How Bradley Cooper and Guillermo del Toro Bonded Over Dark Times and ‘Nightmare Alley’

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Bradley Cooper and his “Nightmare Alley” director Guillermo del Toro got together Sunday for one of a series of Tribeca Talks. In a virtual conversation originally scheduled to be held live, the actor and director mostly talked about the film noir thriller adapted from William Lindsay Gresham’s pulpy 1946 novel, digging into a creative endeavor that both men said changed how they will make movies forever.

For one thing, back on March 10, 2020, the director and his star conferred and agreed that they needed to shut down “Nightmare Alley” — immediately. “We were both concerned,” said del Toro. “Stopping was not mandatory back then, but we both felt if we don’t stop now and someone gets sick — we said, ‘we gotta stop.’ Nobody was expecting it. Everybody went to lunch and came back six months later.”

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In that time, del Toro edited the one-third of the movie, and realized the changes he needed to make when the time came to complete the film. “Where were we?” was the mantra as the team returned to literally shoot the other side of a scene. The movie, in which Cooper stars as a young carny entwined in the demimonde of 1940s American show business opposite Cate Blanchett as a cunning psychiatrist, finally wrapped in December of 2020. It will release a year later via Searchlight Pictures on December 3.

Del Toro returns to the screen after 2017’s Oscar-winning “The Shape of Water,” while Cooper is back in the actor’s chair after his directorial debut “A Star is Born,” leading a sprawling cast that includes Blanchett, Ron Perlman, Rooney Mara, Willem Dafoe, Paul Anderson, Holt McCallany, Toni Collette, Richard Jenkins, David Strathairn, Mary Steenburgen, and Tim Blake Nelson.

“We have been making ‘Nightmare Alley’ for the last two and a half years,” said Cooper. “It was a unique experience, going through the pandemic, taking six months off and revisiting it. We not only become lifelong friends, but it was an artistic experience.” During the break, both men felt that what happened to the world during COVID changed their approach to the material.

When del Toro first met Cooper at his house, he “never imagined it would be as deep as it became,” he said. “We started talking script and then this started mirroring our thoughts about life and the way we viewed the world. We entered strange, darker times that led to ‘Nightmare Alley’ for me, and [changed the] way I view the world.”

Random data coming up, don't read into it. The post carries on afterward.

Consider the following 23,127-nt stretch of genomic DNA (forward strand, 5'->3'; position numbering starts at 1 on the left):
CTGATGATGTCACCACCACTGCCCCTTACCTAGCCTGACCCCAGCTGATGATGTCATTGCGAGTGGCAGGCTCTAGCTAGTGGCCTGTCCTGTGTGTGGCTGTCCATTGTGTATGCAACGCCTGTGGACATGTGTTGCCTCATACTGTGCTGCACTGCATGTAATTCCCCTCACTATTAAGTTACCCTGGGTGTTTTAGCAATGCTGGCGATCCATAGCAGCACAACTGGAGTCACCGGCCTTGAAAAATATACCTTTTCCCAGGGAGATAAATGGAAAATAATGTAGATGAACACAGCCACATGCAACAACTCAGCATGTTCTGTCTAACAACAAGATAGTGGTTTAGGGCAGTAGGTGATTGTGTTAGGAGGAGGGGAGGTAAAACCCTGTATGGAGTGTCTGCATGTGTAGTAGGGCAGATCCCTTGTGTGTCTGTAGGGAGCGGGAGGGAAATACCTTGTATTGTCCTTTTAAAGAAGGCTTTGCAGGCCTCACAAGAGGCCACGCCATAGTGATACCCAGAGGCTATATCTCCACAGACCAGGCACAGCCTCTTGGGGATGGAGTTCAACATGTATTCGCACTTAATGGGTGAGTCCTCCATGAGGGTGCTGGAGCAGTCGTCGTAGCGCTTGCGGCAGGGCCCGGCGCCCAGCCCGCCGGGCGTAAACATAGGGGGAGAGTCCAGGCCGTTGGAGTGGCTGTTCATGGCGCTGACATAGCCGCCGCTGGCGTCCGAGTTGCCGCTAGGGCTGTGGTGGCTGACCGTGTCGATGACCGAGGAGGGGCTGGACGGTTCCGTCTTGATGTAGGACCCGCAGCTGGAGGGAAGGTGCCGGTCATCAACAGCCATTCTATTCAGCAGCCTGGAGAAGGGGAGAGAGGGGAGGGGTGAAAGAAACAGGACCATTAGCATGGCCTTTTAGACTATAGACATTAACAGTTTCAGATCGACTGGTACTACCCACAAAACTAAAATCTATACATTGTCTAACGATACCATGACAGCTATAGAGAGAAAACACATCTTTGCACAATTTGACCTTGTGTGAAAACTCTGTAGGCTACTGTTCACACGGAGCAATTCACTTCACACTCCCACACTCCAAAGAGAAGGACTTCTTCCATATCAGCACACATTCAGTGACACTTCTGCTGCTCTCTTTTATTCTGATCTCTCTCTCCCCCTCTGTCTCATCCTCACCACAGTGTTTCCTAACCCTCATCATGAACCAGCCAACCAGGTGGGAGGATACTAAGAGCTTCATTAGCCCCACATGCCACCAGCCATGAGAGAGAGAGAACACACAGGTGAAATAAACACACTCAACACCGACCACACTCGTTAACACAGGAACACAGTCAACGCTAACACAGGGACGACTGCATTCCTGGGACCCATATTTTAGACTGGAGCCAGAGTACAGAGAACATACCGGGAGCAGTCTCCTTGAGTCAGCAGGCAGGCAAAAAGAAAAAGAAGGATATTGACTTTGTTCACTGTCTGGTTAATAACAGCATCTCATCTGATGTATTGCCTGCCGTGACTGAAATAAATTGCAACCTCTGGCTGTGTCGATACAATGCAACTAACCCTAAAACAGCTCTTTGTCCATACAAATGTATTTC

Del Toro said he and his star “connected also as storytellers, bringing everything we have,” he said. “A director is an actor and an actor is a director. There is no separation of the craft…that took awhile for me to get used to. I normally create and guide these little Fabergé eggs of movies, obsessively detailed. All of a sudden we were on an adventure. I will never shoot a movie the same way.”

Both the director and actor pursue truth as they shoot. “Curiosity and integrity are the two things, they are very bonded,” said del Toro. “We’re like truffle hunters, smelling for that, looking for certain truth, not verisimilitude or realism but truth which is a higher form of telling a story. How we get to it is only through curiosity. When we have collaborators, the main reward is a point of view that you can literally bounce off, or get bounced off, and seek for the truth…I found it a blessing at age 56 in this movie to find the marvel of complicity and curiosity. ‘Is this all we can do with that scene, with that shot?’ You keep seeking.”

“Nightmare Alley” started shooting out of order, and from the start, rewriting was going on all the time. “We shot the second half before the first half,” said Cooper. “We didn’t want to do it that way. Things happened to us, with sets and other actors’ availability and water, the snow and all that. I was the cause. I had moved to New York and said, ‘I can’t do it right now. Let me get settled.'”

“It was a blessing,” said del Toro. “I believe wholeheartedly life gives you what you need, not what you want. You have a window to look at everything. It was incredible. We got to see these characters, when [Cooper’s Stanton Carlisle] was full of himself and arrogant and certain and seeking. We were able to go back six months in between all this and were able to analyze and see not only that character but what we needed to rewrite to be able to go back to a set. If your pores are open, the movie finds you. Each movie tells you what it needs.”

Cooper agreed: “This movie needed that rigor. Thank god we had that time. As simple a story is, it demanded all our concentration and focus, all that time. I don’t think we realized how much it demanded of us at the beginning. That was the discovery. There is arrogance. You think you can do it, then, ‘how is this possible?'”

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